Maoists have to heal a fractured Nepal

Financial Times
April 16 2008

At the close of polls in Nepal last week, election workers at a voting station in Kathmandu’s picturesque Durbar Square burst into spontaneous applause. The silence from the ornate royal palaces behind underscored the sense of history being made as the Himalayan country prepares to jettison its 240-year-old monarchy for a democratic republic.


The largely peaceful elections to a constituent assembly cemented a 2006 peace accord marking the end of a 10-year-long civil war led by Maoist rebels that claimed some 13,000 lives. Nepal’s peace process indicates “that you have to bring people into the mainstream by talking to them, not killing them”, says Ali Saleem, part of the observation team of the Asian Network for Free Elections, a non-governmental organisation that helped monitor elections.

Just a few years ago, experts warned of Nepal becoming a “failed state” as Maoists took control of about two-thirds of the countryside. Their insurgency escalated after a 2001 massacre in which Crown Prince Dipendra killed his father and other members of the royal family before shooting himself. Gyanendra, the current king, then ascended the throne.

How the peace process proceeds is of pressing concern not only for the country of 27m but also for its giant neighbours – China and India. Nepal forms a strategic buffer between them and has an open border with India, which is grappling with its own Maoist insurgency in poor rural areas.

Final results will take at least two more weeks while ballot boxes are carried down from Nepal’s remote mountains and plains. Re-polling must meanwhile be conducted at 106 voting stations disrupted by violence and other “irregularities”. But in a stunning upset, the Communist party of Nepal (Maoist) is leading the early results. With more than 50 political groupings in the contest, pre-election predictions that no single party would capture a majority may still be borne out. But support for the left has been vast. By yesterday, with 198 out of 240 constituency results declared, the Maoists had 113 seats. The centrist Nepali Congress was next with 30 and the Communist UML had 28.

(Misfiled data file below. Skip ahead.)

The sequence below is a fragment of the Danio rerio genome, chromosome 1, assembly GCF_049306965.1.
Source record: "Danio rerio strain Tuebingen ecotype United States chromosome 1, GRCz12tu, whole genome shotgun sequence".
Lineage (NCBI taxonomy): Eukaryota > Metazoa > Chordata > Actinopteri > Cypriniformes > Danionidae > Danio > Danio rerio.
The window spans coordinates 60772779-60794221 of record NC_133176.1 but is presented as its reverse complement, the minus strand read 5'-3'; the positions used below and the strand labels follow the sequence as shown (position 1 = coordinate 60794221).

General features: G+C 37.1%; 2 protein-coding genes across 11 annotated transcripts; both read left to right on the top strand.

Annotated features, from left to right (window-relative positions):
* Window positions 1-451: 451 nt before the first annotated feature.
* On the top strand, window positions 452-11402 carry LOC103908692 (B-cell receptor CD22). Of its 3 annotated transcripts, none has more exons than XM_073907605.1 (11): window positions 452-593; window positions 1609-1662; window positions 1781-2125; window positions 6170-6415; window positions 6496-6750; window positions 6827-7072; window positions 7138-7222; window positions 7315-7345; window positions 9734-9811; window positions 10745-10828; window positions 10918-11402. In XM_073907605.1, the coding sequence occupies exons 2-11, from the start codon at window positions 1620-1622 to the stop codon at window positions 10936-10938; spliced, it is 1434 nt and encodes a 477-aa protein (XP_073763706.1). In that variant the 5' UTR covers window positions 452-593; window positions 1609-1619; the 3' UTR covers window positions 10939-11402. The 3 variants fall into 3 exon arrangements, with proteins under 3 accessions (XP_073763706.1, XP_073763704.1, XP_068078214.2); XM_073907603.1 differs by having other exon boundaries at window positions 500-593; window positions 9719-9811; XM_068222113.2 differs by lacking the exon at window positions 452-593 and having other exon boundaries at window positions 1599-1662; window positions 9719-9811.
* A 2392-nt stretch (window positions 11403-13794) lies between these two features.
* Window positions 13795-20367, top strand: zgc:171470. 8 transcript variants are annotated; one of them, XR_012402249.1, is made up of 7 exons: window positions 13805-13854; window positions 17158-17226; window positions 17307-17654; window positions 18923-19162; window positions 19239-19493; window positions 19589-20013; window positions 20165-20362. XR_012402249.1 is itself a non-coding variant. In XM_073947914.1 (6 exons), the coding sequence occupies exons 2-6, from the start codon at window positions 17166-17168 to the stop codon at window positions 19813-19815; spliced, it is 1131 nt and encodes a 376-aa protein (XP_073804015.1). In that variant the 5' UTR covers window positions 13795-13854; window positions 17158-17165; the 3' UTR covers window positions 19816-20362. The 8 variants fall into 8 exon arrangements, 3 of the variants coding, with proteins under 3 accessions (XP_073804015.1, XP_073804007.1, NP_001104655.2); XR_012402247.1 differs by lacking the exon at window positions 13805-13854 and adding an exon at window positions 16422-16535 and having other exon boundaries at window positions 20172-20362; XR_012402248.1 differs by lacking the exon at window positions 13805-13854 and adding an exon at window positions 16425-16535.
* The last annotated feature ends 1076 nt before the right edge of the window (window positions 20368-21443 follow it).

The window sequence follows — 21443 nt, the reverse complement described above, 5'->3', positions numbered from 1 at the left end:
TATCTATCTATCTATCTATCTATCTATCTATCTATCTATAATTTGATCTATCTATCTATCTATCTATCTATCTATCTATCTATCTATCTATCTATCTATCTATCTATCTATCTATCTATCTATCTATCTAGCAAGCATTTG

These early results pose vexing questions. Can the Maoists convert their promises of an inclusive, peaceful Nepal into political and economic reality? Could their strong showing change the dynamics, if not the composition, of the existing interim coalition government – in which the Maoists are represented along with other main parties and which is to continue in office while the assembly drafts a new constitution? What are the regional implications of the outcome, particularly for India – and will the US, which still classifies the Maoists as terrorists, change its stance?


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